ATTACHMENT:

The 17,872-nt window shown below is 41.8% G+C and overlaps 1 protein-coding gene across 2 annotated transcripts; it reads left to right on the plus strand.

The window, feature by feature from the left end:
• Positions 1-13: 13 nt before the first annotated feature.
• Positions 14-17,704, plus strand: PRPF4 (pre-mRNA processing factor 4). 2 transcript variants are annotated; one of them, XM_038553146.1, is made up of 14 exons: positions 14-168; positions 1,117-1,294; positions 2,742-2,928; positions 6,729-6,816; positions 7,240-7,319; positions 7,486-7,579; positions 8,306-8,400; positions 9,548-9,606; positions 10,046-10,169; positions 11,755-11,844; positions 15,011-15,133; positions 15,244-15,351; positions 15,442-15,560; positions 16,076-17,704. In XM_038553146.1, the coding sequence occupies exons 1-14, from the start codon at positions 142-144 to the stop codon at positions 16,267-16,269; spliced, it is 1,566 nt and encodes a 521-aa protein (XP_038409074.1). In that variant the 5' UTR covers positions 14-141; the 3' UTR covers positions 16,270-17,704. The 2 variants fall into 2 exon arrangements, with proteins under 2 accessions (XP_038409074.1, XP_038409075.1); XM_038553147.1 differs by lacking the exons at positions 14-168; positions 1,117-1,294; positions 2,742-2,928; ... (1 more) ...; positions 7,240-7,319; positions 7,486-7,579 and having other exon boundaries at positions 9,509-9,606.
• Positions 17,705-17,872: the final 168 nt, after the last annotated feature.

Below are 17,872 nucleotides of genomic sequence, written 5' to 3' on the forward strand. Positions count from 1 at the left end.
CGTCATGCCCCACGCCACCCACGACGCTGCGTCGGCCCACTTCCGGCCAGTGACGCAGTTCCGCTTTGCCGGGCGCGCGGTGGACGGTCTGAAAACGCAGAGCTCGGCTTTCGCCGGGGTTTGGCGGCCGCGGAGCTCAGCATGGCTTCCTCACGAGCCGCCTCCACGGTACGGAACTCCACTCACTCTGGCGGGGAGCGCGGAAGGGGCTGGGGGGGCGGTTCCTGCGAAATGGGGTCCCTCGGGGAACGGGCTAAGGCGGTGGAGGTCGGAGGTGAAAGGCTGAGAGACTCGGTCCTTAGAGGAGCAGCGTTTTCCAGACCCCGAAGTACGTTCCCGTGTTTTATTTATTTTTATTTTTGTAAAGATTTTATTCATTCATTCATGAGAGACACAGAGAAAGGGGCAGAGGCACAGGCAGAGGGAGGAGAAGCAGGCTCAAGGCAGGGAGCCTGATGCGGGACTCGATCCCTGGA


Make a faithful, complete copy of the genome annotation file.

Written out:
The 17,872-nt window shown below is 41.8% G+C and overlaps 1 protein-coding gene across 2 annotated transcripts; it reads left to right on the plus strand.

The window, feature by feature from the left end:
• Positions 1-13: 13 nt before the first annotated feature.
• Positions 14-17,704, plus strand: PRPF4 (pre-mRNA processing factor 4). 2 transcript variants are annotated; one of them, XM_038553146.1, is made up of 14 exons: positions 14-168; positions 1,117-1,294; positions 2,742-2,928; positions 6,729-6,816; positions 7,240-7,319; positions 7,486-7,579; positions 8,306-8,400; positions 9,548-9,606; positions 10,046-10,169; positions 11,755-11,844; positions 15,011-15,133; positions 15,244-15,351; positions 15,442-15,560; positions 16,076-17,704. In XM_038553146.1, the coding sequence occupies exons 1-14, from the start codon at positions 142-144 to the stop codon at positions 16,267-16,269; spliced, it is 1,566 nt and encodes a 521-aa protein (XP_038409074.1). In that variant the 5' UTR covers positions 14-141; the 3' UTR covers positions 16,270-17,704. The 2 variants fall into 2 exon arrangements, with proteins under 2 accessions (XP_038409074.1, XP_038409075.1); XM_038553147.1 differs by lacking the exons at positions 14-168; positions 1,117-1,294; positions 2,742-2,928; ... (1 more) ...; positions 7,240-7,319; positions 7,486-7,579 and having other exon boundaries at positions 9,509-9,606.
• Positions 17,705-17,872: the final 168 nt, after the last annotated feature.

Below are 17,872 nucleotides of genomic sequence, written 5' to 3' on the forward strand. Positions count from 1 at the left end.
CGTCATGCCCCACGCCACCCACGACGCTGCGTCGGCCCACTTCCGGCCAGTGACGCAGTTCCGCTTTGCCGGGCGCGCGGTGGACGGTCTGAAAACGCAGAGCTCGGCTTTCGCCGGGGTTTGGCGGCCGCGGAGCTCAGCATGGCTTCCTCACGAGCCGCCTCCACGGTACGGAACTCCACTCACTCTGGCGGGGAGCGCGGAAGGGGCTGGGGGGGCGGTTCCTGCGAAATGGGGTCCCTCGGGGAACGGGCTAAGGCGGTGGAGGTCGGAGGTGAAAGGCTGAGAGACTCGGTCCTTAGAGGAGCAGCGTTTTCCAGACCCCGAAGTACGTTCCCGTGTTTTATTTATTTTTATTTTTGTAAAGATTTTATTCATTCATTCATGAGAGACACAGAGAAAGGGGCAGAGGCACAGGCAGAGGGAGGAGAAGCAGGCTCAAGGCAGGGAGCCTGATGCGGGACTCGATCCCTGGA